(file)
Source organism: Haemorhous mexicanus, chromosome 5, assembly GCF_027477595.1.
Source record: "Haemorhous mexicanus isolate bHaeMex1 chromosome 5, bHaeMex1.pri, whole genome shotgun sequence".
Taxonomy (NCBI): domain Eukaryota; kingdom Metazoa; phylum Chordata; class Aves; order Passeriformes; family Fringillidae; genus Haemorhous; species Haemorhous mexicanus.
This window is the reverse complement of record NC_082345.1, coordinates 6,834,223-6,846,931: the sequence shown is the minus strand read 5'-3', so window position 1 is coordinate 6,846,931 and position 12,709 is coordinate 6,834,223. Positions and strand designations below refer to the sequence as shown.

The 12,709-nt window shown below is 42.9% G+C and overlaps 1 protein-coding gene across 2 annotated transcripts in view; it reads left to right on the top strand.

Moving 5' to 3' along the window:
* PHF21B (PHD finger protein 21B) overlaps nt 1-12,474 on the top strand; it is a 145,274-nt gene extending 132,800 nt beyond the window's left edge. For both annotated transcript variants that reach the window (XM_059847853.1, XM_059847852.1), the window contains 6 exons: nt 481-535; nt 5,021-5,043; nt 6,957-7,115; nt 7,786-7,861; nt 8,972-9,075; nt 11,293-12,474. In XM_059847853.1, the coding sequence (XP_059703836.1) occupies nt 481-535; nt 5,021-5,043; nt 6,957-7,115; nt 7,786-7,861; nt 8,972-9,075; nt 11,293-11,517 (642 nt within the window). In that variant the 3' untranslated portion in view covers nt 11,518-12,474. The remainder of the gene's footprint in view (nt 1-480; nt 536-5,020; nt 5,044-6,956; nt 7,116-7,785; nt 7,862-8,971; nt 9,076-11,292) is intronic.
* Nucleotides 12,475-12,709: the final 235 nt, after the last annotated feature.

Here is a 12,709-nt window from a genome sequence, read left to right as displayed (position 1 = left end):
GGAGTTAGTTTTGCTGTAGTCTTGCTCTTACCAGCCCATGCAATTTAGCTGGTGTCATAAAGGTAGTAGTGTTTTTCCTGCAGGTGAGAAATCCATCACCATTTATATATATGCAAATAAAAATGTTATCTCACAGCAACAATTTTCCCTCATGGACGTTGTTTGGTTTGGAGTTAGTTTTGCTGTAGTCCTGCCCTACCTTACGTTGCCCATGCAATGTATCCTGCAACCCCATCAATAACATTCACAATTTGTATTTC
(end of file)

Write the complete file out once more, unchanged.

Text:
Source organism: Haemorhous mexicanus, chromosome 5, assembly GCF_027477595.1.
Source record: "Haemorhous mexicanus isolate bHaeMex1 chromosome 5, bHaeMex1.pri, whole genome shotgun sequence".
Taxonomy (NCBI): domain Eukaryota; kingdom Metazoa; phylum Chordata; class Aves; order Passeriformes; family Fringillidae; genus Haemorhous; species Haemorhous mexicanus.
This window is the reverse complement of record NC_082345.1, coordinates 6,834,223-6,846,931: the sequence shown is the minus strand read 5'-3', so window position 1 is coordinate 6,846,931 and position 12,709 is coordinate 6,834,223. Positions and strand designations below refer to the sequence as shown.

The 12,709-nt window shown below is 42.9% G+C and overlaps 1 protein-coding gene across 2 annotated transcripts in view; it reads left to right on the top strand.

Moving 5' to 3' along the window:
* PHF21B (PHD finger protein 21B) overlaps nt 1-12,474 on the top strand; it is a 145,274-nt gene extending 132,800 nt beyond the window's left edge. For both annotated transcript variants that reach the window (XM_059847853.1, XM_059847852.1), the window contains 6 exons: nt 481-535; nt 5,021-5,043; nt 6,957-7,115; nt 7,786-7,861; nt 8,972-9,075; nt 11,293-12,474. In XM_059847853.1, the coding sequence (XP_059703836.1) occupies nt 481-535; nt 5,021-5,043; nt 6,957-7,115; nt 7,786-7,861; nt 8,972-9,075; nt 11,293-11,517 (642 nt within the window). In that variant the 3' untranslated portion in view covers nt 11,518-12,474. The remainder of the gene's footprint in view (nt 1-480; nt 536-5,020; nt 5,044-6,956; nt 7,116-7,785; nt 7,862-8,971; nt 9,076-11,292) is intronic.
* Nucleotides 12,475-12,709: the final 235 nt, after the last annotated feature.

Here is a 12,709-nt window from a genome sequence, read left to right as displayed (position 1 = left end):
GGAGTTAGTTTTGCTGTAGTCTTGCTCTTACCAGCCCATGCAATTTAGCTGGTGTCATAAAGGTAGTAGTGTTTTTCCTGCAGGTGAGAAATCCATCACCATTTATATATATGCAAATAAAAATGTTATCTCACAGCAACAATTTTCCCTCATGGACGTTGTTTGGTTTGGAGTTAGTTTTGCTGTAGTCCTGCCCTACCTTACGTTGCCCATGCAATGTATCCTGCAACCCCATCAATAACATTCACAATTTGTATTTC